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Breastfeeding: A Potential Excretion Route for Mothers and Implications for Infant Exposure to Perfluoroalkyl Acids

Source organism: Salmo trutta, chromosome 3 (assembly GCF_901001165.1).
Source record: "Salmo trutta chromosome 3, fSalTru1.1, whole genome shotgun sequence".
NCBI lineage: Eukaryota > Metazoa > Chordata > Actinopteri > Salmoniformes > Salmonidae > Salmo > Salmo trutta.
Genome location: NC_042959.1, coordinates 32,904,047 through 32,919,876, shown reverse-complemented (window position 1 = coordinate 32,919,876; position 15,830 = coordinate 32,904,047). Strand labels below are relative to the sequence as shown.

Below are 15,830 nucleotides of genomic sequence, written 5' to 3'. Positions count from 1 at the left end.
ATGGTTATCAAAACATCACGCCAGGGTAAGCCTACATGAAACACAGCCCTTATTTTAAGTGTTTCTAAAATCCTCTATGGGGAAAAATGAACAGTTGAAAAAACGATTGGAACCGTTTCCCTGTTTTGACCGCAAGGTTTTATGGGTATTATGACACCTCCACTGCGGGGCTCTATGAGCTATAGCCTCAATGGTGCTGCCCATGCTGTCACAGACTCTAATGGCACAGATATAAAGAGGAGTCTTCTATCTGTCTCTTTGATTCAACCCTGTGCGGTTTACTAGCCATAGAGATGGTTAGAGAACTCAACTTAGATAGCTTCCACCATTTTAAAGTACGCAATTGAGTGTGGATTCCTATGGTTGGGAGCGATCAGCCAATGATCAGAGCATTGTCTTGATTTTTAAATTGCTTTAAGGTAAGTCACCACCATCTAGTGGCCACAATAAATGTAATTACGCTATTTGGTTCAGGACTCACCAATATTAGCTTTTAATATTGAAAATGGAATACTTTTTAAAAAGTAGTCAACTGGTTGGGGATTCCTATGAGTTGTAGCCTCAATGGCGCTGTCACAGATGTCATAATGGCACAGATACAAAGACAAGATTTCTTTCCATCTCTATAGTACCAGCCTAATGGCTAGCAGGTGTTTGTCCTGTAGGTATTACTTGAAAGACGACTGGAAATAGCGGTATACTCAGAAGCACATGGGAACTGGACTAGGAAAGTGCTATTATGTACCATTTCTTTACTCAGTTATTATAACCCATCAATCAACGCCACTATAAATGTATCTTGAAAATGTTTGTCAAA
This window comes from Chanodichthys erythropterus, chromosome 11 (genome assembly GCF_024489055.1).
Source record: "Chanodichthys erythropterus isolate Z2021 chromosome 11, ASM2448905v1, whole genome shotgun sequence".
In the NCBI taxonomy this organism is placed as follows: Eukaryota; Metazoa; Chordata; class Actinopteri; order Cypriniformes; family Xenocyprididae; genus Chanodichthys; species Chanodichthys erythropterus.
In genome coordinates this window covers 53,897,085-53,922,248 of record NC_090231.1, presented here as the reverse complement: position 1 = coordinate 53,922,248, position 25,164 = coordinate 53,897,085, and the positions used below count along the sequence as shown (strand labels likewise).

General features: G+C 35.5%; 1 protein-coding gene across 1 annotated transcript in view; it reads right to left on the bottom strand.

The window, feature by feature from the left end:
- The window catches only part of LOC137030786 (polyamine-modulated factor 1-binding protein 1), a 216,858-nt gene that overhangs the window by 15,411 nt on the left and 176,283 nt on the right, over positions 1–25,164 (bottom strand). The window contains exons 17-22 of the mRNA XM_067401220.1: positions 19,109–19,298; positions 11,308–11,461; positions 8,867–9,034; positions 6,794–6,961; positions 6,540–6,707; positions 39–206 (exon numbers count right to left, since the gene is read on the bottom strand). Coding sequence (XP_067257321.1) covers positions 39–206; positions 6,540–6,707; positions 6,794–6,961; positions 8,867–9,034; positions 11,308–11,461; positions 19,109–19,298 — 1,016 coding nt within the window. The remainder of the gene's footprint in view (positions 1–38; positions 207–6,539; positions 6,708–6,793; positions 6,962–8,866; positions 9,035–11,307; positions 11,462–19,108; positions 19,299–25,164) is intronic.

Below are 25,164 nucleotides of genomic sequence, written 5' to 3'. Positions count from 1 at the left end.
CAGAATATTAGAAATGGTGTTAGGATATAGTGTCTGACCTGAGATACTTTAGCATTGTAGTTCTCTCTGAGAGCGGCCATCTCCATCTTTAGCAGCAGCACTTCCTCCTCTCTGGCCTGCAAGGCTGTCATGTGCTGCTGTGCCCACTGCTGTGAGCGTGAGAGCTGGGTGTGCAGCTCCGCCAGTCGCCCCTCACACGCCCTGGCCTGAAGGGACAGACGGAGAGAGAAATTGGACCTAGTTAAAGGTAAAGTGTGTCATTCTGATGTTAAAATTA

Background: The presence of perfluoroalkyl acids (PFAAs) in breast milk has been documented, but their lactational transfer has been rarely studied. Determination of the elimination rates of, these chemicals during breastfeeding is important and critical for assessing exposure in mothers, and infants., O b jectives: We aimed to investigate the association between breastfeeding and maternal serum, concentrations of perfluorooctanoic acid (PFOA), perfluorooctane sulfonate (PFOS), perfluorononanoic, acid (PFNA), and perfluorohexane sulfonate (PFHxS). For a subset of the population, for, whom we also have their infants' measurements, we investigated associations of breastfeeding with, infant serum PFAA concentrations., Methods: The present analysis included 633 women from the C8 Science Panel Study who had, a child < 3.5 years of age and who provided blood samples and reported detailed information on, breastfeeding at the time of survey. PFAA serum concentrations were available for all mothers and, 8% (n=49) of the infants. Maternal and infant serum concentrations were regressed on duration of, breastfeeding. R esults: Each month of breastfeeding was associated with lower maternal serum concentrations, of PFOA (-3%, 95% CI:-5, -2%), PFOS (-3%, 95% CI:-3, -2%), PFNA (-2%, 95% CI, -2, -1%), and PFHxS (-1%, 95% CI:-2, 0%). The infant PFOA and PFOS serum concentrations, were 6% (95% CI: 1, 10%) and 4% (95% CI: 1, 7%) higher per month of breastfeeding., C onclusions: Breast milk is the optimal food for infants, but is also a PFAA excretion route for, lactating mothers and exposure route for nursing infants.

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